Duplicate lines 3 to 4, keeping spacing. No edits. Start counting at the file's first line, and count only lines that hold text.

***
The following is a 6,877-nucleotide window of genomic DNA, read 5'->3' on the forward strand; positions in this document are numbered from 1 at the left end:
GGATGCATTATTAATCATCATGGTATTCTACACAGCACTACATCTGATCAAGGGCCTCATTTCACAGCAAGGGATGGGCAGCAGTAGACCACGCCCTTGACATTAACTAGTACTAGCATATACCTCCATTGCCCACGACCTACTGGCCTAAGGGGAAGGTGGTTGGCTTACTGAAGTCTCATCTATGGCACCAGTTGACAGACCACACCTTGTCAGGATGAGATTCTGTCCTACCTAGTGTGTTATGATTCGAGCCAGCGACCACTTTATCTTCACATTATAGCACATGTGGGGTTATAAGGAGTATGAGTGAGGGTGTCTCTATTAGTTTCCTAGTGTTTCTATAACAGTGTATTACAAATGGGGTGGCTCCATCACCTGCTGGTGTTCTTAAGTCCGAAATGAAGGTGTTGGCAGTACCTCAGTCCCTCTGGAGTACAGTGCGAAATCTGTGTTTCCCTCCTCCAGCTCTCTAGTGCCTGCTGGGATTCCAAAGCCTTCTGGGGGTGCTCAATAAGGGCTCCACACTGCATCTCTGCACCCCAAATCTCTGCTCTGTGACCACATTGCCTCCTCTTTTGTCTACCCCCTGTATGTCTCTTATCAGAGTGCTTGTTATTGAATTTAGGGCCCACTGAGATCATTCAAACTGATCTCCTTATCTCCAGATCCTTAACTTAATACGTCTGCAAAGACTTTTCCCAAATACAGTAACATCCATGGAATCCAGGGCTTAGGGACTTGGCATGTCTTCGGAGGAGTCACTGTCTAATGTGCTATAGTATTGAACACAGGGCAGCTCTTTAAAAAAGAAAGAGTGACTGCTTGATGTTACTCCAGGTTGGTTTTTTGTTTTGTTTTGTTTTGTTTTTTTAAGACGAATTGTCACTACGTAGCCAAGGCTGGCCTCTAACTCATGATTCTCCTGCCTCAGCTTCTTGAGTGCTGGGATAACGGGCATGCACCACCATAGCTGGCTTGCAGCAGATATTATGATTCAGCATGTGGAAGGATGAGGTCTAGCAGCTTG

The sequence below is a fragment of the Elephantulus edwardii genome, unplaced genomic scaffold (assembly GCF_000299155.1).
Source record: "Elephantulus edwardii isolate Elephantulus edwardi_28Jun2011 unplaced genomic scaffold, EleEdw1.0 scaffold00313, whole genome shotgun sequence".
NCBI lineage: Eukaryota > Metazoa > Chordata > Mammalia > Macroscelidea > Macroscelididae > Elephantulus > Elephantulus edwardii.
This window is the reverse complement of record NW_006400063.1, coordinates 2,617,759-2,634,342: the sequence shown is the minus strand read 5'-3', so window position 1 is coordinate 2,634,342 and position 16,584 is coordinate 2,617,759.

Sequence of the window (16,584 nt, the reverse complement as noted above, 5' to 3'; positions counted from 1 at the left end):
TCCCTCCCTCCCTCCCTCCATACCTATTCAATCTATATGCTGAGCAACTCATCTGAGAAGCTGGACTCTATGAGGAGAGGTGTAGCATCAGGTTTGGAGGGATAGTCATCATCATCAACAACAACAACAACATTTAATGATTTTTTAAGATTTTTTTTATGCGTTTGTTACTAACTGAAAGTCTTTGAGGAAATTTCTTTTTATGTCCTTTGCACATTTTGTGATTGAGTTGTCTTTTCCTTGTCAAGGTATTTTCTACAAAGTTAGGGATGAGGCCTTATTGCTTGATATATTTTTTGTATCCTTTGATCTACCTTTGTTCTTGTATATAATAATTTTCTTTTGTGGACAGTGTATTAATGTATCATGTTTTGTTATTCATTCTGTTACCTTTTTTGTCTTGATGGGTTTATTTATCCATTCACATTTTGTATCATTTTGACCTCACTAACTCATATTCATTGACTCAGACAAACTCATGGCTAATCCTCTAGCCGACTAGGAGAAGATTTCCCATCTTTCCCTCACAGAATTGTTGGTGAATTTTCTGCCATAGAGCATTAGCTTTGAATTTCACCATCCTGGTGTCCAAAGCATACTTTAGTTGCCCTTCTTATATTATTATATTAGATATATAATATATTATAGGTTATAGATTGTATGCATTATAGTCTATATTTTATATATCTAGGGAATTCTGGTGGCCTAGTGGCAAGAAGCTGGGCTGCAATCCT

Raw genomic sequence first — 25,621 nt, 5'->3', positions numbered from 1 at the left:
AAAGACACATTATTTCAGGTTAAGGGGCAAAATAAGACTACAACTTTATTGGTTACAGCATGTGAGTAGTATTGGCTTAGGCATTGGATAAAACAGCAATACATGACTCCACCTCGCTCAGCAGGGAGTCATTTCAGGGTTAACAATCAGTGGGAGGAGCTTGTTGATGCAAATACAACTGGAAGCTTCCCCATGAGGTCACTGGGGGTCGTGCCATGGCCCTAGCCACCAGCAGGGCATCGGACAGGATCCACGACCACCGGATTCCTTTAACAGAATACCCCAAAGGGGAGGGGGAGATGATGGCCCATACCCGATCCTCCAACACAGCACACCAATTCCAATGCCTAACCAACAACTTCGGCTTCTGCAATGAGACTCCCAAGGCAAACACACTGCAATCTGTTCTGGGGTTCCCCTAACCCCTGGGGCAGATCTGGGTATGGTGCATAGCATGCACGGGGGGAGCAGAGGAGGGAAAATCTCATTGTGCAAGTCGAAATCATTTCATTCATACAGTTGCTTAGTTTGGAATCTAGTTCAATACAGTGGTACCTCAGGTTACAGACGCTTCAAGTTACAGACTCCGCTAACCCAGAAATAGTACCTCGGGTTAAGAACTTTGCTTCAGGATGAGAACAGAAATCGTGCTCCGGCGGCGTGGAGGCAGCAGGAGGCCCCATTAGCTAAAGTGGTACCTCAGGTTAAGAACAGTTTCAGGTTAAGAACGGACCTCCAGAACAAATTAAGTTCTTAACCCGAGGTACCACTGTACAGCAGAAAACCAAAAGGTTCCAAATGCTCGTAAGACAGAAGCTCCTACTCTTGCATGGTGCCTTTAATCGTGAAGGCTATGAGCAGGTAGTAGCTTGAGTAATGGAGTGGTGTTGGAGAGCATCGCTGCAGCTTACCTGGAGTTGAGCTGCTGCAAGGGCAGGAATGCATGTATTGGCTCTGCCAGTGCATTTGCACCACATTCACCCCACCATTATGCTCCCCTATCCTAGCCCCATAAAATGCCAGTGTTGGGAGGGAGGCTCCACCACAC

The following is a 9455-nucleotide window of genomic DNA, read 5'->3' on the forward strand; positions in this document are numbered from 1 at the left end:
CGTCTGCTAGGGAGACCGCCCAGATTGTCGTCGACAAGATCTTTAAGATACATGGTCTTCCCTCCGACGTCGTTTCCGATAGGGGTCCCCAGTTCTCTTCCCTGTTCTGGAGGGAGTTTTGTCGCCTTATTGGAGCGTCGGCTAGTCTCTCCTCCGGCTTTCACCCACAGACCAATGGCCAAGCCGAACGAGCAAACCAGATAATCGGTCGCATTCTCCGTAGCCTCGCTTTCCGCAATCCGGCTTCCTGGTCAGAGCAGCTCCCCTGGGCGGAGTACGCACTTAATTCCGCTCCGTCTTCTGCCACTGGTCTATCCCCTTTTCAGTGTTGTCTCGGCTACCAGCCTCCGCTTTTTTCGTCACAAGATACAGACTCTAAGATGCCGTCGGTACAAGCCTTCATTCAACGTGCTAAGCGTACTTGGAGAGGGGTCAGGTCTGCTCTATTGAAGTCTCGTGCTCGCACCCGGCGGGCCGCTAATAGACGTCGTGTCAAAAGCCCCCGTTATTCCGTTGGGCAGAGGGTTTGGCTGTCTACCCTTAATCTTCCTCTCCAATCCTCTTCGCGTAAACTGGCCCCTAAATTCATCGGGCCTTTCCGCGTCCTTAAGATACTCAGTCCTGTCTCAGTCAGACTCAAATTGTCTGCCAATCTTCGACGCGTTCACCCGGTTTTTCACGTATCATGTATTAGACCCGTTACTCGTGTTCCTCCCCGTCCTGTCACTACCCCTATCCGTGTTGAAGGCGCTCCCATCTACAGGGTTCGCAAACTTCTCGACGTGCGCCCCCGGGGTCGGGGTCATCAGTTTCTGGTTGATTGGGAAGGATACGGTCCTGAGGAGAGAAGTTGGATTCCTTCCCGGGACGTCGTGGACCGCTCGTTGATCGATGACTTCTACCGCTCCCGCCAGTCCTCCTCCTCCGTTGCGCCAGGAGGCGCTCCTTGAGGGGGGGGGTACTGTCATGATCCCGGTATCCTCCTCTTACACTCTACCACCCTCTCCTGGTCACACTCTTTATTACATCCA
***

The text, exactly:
The sequence below is a fragment of the Elephantulus edwardii genome, unplaced genomic scaffold (assembly GCF_000299155.1).
Source record: "Elephantulus edwardii isolate Elephantulus edwardi_28Jun2011 unplaced genomic scaffold, EleEdw1.0 scaffold00313, whole genome shotgun sequence".